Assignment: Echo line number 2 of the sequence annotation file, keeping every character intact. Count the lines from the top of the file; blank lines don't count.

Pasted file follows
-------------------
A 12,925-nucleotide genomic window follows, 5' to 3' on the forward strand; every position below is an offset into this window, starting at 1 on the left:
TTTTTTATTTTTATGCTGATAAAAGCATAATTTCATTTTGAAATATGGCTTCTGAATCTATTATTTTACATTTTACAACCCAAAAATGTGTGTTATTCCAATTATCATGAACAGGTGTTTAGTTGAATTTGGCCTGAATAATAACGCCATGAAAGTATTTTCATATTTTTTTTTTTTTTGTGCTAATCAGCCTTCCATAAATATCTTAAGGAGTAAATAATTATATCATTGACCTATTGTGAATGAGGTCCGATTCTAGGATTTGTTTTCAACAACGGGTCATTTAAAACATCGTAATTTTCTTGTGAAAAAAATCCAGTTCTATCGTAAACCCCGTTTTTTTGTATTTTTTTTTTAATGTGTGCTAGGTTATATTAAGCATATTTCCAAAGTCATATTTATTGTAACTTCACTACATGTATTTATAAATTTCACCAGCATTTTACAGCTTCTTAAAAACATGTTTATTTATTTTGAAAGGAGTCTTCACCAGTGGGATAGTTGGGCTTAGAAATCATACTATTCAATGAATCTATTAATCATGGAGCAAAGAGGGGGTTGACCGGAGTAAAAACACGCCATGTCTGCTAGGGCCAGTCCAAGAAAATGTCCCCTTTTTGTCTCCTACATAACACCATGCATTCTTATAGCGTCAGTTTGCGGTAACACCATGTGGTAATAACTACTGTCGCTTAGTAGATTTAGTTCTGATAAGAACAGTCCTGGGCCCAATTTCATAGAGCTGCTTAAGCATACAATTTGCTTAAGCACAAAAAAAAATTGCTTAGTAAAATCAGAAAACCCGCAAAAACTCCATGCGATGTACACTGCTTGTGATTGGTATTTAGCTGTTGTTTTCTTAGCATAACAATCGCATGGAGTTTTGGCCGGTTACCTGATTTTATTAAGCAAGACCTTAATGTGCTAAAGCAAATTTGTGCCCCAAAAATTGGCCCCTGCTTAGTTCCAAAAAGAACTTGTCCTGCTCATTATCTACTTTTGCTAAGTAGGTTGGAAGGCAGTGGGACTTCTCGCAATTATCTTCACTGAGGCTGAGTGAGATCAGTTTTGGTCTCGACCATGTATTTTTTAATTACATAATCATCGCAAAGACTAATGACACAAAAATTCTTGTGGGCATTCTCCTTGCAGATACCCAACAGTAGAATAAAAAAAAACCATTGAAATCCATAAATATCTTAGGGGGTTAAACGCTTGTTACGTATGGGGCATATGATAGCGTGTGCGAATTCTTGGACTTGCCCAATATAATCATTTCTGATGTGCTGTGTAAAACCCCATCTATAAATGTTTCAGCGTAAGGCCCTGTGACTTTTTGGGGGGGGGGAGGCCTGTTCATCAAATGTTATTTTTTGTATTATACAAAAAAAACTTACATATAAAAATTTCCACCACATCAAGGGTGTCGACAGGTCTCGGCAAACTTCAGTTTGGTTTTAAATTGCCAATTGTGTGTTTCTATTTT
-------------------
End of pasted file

TTTTTTATTTTTATGCTGATAAAAGCATAATTTCATTTTGAAATATGGCTTCTGAATCTATTATTTTACATTTTACAACCCAAAAATGTGTGTTATTCCAATTATCATGAACAGGTGTTTAGTTGAATTTGGCCTGAATAATAACGCCATGAAAGTATTTTCATATTTTTTTTTTTTTTGTGCTAATCAGCCTTCCATAAATATCTTAAGGAGTAAATAATTATATCATTGACCTATTGTGAATGAGGTCCGATTCTAGGATTTGTTTTCAACAACGGGTCATTTAAAACATCGTAATTTTCTTGTGAAAAAAATCCAGTTCTATCGTAAACCCCGTTTTTTTGTATTTTTTTTTTAATGTGTGCTAGGTTATATTAAGCATATTTCCAAAGTCATATTTATTGTAACTTCACTACATGTATTTATAAATTTCACCAGCATTTTACAGCTTCTTAAAAACATGTTTATTTATTTTGAAAGGAGTCTTCACCAGTGGGATAGTTGGGCTTAGAAATCATACTATTCAATGAATCTATTAATCATGGAGCAAAGAGGGGGTTGACCGGAGTAAAAACACGCCATGTCTGCTAGGGCCAGTCCAAGAAAATGTCCCCTTTTTGTCTCCTACATAACACCATGCATTCTTATAGCGTCAGTTTGCGGTAACACCATGTGGTAATAACTACTGTCGCTTAGTAGATTTAGTTCTGATAAGAACAGTCCTGGGCCCAATTTCATAGAGCTGCTTAAGCATACAATTTGCTTAAGCACAAAAAAAAATTGCTTAGTAAAATCAGAAAACCCGCAAAAACTCCATGCGATGTACACTGCTTGTGATTGGTATTTAGCTGTTGTTTTCTTAGCATAACAATCGCATGGAGTTTTGGCCGGTTACCTGATTTTATTAAGCAAGACCTTAATGTGCTAAAGCAAATTTGTGCCCCAAAAATTGGCCCCTGCTTAGTTCCAAAAAGAACTTGTCCTGCTCATTATCTACTTTTGCTAAGTAGGTTGGAAGGCAGTGGGACTTCTCGCAATTATCTTCACTGAGGCTGAGTGAGATCAGTTTTGGTCTCGACCATGTATTTTTTAATTACATAATCATCGCAAAGACTAATGACACAAAAATTCTTGTGGGCATTCTCCTTGCAGATACCCAACAGTAGAATAAAAAAAAACCATTGAAATCCATAAATATCTTAGGGGGTTAAACGCTTGTTACGTATGGGGCATATGATAGCGTGTGCGAATTCTTGGACTTGCCCAATATAATCATTTCTGATGTGCTGTGTAAAACCCCATCTATAAATGTTTCAGCGTAAGGCCCTGTGACTTTTTGGGGGGGGGGAGGCCTGTTCATCAAATGTTATTTTTTGTATTATACAAAAAAAACTTACATATAAAAATTTCCACCACATCAAGGGTGTCGACAGGTCTCGGCAAACTTCAGTTTGGTTTTAAATTGCCAATTGTGTGTTTCTATTTT